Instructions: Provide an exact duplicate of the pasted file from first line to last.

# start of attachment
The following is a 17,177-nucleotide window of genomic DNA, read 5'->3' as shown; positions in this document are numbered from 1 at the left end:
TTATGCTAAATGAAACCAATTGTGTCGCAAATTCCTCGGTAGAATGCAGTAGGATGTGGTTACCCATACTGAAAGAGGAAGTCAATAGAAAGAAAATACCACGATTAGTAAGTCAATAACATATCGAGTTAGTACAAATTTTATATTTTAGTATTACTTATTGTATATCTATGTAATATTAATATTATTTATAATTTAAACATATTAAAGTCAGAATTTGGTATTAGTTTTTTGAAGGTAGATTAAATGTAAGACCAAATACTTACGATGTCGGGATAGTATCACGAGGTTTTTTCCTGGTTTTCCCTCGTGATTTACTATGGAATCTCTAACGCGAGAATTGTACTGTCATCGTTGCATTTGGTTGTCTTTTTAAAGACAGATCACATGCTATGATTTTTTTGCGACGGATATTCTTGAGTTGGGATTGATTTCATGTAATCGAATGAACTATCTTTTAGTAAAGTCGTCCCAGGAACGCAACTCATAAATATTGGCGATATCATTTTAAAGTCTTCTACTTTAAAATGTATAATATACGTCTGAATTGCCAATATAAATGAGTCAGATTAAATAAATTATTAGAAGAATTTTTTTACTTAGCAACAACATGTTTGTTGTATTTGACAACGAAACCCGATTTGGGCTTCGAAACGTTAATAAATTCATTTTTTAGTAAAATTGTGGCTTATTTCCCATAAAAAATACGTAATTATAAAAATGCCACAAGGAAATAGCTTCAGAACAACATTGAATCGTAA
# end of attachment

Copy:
The following is a 17,177-nucleotide window of genomic DNA, read 5'->3' as shown; positions in this document are numbered from 1 at the left end:
TTATGCTAAATGAAACCAATTGTGTCGCAAATTCCTCGGTAGAATGCAGTAGGATGTGGTTACCCATACTGAAAGAGGAAGTCAATAGAAAGAAAATACCACGATTAGTAAGTCAATAACATATCGAGTTAGTACAAATTTTATATTTTAGTATTACTTATTGTATATCTATGTAATATTAATATTATTTATAATTTAAACATATTAAAGTCAGAATTTGGTATTAGTTTTTTGAAGGTAGATTAAATGTAAGACCAAATACTTACGATGTCGGGATAGTATCACGAGGTTTTTTCCTGGTTTTCCCTCGTGATTTACTATGGAATCTCTAACGCGAGAATTGTACTGTCATCGTTGCATTTGGTTGTCTTTTTAAAGACAGATCACATGCTATGATTTTTTTGCGACGGATATTCTTGAGTTGGGATTGATTTCATGTAATCGAATGAACTATCTTTTAGTAAAGTCGTCCCAGGAACGCAACTCATAAATATTGGCGATATCATTTTAAAGTCTTCTACTTTAAAATGTATAATATACGTCTGAATTGCCAATATAAATGAGTCAGATTAAATAAATTATTAGAAGAATTTTTTTACTTAGCAACAACATGTTTGTTGTATTTGACAACGAAACCCGATTTGGGCTTCGAAACGTTAATAAATTCATTTTTTAGTAAAATTGTGGCTTATTTCCCATAAAAAATACGTAATTATAAAAATGCCACAAGGAAATAGCTTCAGAACAACATTGAATCGTAA